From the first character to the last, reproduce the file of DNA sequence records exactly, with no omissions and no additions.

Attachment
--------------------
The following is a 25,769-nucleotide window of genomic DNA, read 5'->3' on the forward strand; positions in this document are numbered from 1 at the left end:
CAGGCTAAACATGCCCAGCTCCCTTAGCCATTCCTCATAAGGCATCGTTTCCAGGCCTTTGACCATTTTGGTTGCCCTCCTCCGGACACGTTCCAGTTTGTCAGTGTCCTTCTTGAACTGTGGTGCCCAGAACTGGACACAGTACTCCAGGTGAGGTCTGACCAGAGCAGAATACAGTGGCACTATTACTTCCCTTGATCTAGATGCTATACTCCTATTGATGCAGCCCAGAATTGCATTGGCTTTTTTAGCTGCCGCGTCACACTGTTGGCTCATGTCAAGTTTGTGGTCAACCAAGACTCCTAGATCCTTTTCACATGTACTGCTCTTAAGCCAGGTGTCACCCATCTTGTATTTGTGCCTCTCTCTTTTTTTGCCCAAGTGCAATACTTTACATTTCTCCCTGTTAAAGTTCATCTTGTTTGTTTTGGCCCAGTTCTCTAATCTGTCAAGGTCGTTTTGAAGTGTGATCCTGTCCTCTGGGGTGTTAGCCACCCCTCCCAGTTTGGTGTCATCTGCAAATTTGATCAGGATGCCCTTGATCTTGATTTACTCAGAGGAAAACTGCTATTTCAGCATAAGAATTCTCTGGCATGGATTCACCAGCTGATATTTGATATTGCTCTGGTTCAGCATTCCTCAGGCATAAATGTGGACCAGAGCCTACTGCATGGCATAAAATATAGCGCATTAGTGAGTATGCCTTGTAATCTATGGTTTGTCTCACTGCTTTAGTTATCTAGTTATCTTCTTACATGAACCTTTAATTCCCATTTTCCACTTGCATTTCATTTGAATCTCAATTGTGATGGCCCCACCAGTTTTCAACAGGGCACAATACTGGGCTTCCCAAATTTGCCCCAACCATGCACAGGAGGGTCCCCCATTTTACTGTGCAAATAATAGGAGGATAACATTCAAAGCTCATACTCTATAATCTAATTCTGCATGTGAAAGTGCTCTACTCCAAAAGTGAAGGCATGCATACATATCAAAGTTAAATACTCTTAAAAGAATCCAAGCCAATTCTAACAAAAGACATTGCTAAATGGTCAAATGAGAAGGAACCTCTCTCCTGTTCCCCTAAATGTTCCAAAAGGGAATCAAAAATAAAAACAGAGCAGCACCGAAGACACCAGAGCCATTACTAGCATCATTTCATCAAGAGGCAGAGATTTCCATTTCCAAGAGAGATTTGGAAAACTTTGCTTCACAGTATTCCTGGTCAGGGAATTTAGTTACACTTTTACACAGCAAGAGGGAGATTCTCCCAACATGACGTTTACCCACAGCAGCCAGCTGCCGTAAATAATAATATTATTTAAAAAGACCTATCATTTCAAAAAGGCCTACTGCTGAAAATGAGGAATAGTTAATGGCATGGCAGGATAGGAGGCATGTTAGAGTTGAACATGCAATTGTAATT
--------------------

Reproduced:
The following is a 25,769-nucleotide window of genomic DNA, read 5'->3' on the forward strand; positions in this document are numbered from 1 at the left end:
CAGGCTAAACATGCCCAGCTCCCTTAGCCATTCCTCATAAGGCATCGTTTCCAGGCCTTTGACCATTTTGGTTGCCCTCCTCCGGACACGTTCCAGTTTGTCAGTGTCCTTCTTGAACTGTGGTGCCCAGAACTGGACACAGTACTCCAGGTGAGGTCTGACCAGAGCAGAATACAGTGGCACTATTACTTCCCTTGATCTAGATGCTATACTCCTATTGATGCAGCCCAGAATTGCATTGGCTTTTTTAGCTGCCGCGTCACACTGTTGGCTCATGTCAAGTTTGTGGTCAACCAAGACTCCTAGATCCTTTTCACATGTACTGCTCTTAAGCCAGGTGTCACCCATCTTGTATTTGTGCCTCTCTCTTTTTTTGCCCAAGTGCAATACTTTACATTTCTCCCTGTTAAAGTTCATCTTGTTTGTTTTGGCCCAGTTCTCTAATCTGTCAAGGTCGTTTTGAAGTGTGATCCTGTCCTCTGGGGTGTTAGCCACCCCTCCCAGTTTGGTGTCATCTGCAAATTTGATCAGGATGCCCTTGATCTTGATTTACTCAGAGGAAAACTGCTATTTCAGCATAAGAATTCTCTGGCATGGATTCACCAGCTGATATTTGATATTGCTCTGGTTCAGCATTCCTCAGGCATAAATGTGGACCAGAGCCTACTGCATGGCATAAAATATAGCGCATTAGTGAGTATGCCTTGTAATCTATGGTTTGTCTCACTGCTTTAGTTATCTAGTTATCTTCTTACATGAACCTTTAATTCCCATTTTCCACTTGCATTTCATTTGAATCTCAATTGTGATGGCCCCACCAGTTTTCAACAGGGCACAATACTGGGCTTCCCAAATTTGCCCCAACCATGCACAGGAGGGTCCCCCATTTTACTGTGCAAATAATAGGAGGATAACATTCAAAGCTCATACTCTATAATCTAATTCTGCATGTGAAAGTGCTCTACTCCAAAAGTGAAGGCATGCATACATATCAAAGTTAAATACTCTTAAAAGAATCCAAGCCAATTCTAACAAAAGACATTGCTAAATGGTCAAATGAGAAGGAACCTCTCTCCTGTTCCCCTAAATGTTCCAAAAGGGAATCAAAAATAAAAACAGAGCAGCACCGAAGACACCAGAGCCATTACTAGCATCATTTCATCAAGAGGCAGAGATTTCCATTTCCAAGAGAGATTTGGAAAACTTTGCTTCACAGTATTCCTGGTCAGGGAATTTAGTTACACTTTTACACAGCAAGAGGGAGATTCTCCCAACATGACGTTTACCCACAGCAGCCAGCTGCCGTAAATAATAATATTATTTAAAAAGACCTATCATTTCAAAAAGGCCTACTGCTGAAAATGAGGAATAGTTAATGGCATGGCAGGATAGGAGGCATGTTAGAGTTGAACATGCAATTGTAATT